Kristen Lamb's Blog

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Before we get started, a quick announcement. I want to let you know that I begged, pleaded and bartered for Hollywood Producer Joel Eisenberg to offer a Master’s Series and being the AWESOME human being he is, he is doing How to Maximize Your Earning Potential as a Full-Time Writer just for us. This is three two-hour classes learning from a big name in Hollywood in your own home and it is recorded if you can’t make it live. He normally runs this series for $399, but he is super helpful and generous and giving it to us for $199.

The film industry is BOOMING and filmmakers need writers who can create excellent content. Joel is going to teach you how to tap into that massive emerging market.

Valentines Day gift. *wink wink* Just sayin’.

Okay, let’s sally forth…

One of the reasons I love blogging is I get an…

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Your Best Marketing Tool – Write Your Next Book

Author Don Massenzio teaches us with his post what to use as our best marketing tool. Thank you very much Don. We appreciate your advice and support!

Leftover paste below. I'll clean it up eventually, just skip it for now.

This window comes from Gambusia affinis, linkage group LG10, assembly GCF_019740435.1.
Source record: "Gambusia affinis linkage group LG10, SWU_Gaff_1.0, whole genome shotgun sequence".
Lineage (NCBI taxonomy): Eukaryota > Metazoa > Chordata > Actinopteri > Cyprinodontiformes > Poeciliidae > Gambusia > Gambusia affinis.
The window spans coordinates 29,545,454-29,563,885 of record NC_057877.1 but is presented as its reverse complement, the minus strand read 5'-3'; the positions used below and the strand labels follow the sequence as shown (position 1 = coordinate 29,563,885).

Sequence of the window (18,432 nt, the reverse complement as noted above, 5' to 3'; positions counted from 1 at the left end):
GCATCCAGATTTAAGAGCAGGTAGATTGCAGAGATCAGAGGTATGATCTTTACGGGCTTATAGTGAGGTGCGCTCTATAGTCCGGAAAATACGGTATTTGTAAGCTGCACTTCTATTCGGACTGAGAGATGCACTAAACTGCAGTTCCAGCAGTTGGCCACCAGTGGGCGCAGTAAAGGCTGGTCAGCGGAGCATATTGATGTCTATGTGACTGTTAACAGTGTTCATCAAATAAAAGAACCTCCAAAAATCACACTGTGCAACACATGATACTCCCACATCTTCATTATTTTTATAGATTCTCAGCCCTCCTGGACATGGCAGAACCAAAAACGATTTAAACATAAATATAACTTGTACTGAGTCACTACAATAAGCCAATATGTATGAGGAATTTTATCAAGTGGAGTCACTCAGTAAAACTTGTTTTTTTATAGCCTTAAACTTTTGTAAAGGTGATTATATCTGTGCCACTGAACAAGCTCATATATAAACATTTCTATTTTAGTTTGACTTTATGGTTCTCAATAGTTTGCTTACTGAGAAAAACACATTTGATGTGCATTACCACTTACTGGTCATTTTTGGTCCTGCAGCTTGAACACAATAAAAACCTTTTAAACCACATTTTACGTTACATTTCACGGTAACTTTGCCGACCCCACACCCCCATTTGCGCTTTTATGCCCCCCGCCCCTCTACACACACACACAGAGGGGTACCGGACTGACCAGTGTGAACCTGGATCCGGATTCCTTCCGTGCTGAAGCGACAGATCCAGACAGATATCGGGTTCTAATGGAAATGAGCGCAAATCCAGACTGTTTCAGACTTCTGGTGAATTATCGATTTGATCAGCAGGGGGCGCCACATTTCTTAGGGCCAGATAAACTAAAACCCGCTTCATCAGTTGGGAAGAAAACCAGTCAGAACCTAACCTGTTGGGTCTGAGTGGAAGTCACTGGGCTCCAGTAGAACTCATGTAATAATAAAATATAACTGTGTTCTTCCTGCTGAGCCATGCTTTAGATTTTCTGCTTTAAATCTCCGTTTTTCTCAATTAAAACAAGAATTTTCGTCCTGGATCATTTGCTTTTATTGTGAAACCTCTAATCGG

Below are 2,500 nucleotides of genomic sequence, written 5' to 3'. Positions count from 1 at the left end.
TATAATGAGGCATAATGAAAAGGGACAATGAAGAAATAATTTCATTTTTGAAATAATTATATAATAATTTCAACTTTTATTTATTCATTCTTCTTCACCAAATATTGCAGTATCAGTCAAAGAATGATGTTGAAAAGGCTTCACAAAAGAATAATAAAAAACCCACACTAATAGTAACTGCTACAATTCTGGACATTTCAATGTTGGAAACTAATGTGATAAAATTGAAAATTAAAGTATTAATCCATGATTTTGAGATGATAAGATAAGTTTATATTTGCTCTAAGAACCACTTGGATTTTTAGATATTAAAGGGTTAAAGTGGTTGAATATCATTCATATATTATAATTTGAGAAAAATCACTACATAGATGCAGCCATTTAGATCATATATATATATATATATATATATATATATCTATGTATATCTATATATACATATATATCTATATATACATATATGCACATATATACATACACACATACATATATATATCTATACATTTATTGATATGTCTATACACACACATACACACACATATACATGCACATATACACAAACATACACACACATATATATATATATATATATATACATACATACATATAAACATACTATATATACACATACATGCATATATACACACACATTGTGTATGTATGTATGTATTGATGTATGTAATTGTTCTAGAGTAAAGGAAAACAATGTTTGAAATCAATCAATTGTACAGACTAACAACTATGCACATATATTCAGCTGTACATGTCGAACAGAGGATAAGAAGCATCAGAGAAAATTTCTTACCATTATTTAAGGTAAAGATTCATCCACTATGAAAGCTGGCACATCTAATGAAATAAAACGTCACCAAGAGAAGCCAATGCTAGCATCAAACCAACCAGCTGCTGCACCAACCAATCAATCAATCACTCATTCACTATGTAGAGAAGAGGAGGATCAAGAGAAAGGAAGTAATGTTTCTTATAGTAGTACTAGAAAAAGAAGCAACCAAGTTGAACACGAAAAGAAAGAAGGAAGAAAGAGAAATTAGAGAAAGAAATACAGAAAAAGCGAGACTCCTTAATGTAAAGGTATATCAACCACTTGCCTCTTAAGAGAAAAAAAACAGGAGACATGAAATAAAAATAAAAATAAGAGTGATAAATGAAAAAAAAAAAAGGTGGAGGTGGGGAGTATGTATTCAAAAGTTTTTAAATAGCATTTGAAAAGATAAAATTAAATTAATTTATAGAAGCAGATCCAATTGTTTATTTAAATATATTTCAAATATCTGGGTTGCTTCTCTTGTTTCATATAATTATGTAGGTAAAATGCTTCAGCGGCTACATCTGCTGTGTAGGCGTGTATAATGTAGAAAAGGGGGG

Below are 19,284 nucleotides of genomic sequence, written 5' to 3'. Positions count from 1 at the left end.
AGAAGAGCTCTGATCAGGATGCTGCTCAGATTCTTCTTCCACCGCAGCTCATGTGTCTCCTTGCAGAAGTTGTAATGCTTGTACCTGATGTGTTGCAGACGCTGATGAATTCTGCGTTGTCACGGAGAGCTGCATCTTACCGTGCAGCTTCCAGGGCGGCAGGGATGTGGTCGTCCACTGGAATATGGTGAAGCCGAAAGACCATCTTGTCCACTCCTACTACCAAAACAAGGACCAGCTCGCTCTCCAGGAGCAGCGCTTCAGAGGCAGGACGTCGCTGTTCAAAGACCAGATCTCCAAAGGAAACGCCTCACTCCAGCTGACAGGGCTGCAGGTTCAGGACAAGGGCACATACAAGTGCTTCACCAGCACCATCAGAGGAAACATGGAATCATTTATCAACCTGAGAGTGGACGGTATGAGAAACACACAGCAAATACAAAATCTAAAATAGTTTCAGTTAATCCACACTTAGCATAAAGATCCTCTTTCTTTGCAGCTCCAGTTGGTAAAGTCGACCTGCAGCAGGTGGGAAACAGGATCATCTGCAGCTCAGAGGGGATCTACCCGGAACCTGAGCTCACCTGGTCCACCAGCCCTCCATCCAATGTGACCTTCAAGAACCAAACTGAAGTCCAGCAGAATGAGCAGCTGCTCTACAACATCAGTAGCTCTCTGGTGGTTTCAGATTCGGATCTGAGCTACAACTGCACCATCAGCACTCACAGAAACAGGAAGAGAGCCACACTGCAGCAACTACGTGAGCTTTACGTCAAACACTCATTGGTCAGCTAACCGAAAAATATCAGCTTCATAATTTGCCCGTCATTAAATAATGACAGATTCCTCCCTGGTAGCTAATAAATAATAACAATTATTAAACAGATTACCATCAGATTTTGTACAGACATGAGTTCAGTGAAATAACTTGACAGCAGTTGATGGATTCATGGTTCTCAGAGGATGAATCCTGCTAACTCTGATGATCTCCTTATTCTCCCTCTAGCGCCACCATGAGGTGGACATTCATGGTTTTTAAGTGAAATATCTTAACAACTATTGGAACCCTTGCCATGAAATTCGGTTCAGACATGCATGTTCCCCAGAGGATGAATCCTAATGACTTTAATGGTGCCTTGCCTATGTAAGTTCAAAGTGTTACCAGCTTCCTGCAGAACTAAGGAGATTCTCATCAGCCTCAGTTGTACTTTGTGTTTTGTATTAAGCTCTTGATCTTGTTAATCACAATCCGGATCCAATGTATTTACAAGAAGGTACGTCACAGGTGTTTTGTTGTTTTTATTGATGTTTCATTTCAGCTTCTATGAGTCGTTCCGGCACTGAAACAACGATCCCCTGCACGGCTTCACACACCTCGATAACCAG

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Don Massenzio's Blog

Your Best Marketing Tool – Write Your Next Book

This post is about the activity that most of us probably enjoy the least, marketing our work. This is more than just posts on Facebook and Twitter. This is the part of independent publishing that I dread and that is the most cumbersome. To say you are an independently published author really means that you are taking on two full-time jobs, that of a writer and of a publisher.

I’m sure most of us would just like to write and ignore the marketing. Unfortunately, if you want to gain exposure, this is an unavoidable aspect of what we do. For the mundane marketing tasks, such as posting to Facebook and other social media outlets, I try to be efficient without spamming social media. Social media does have the word social as part of it. Things like automation and cut and paste marketing are…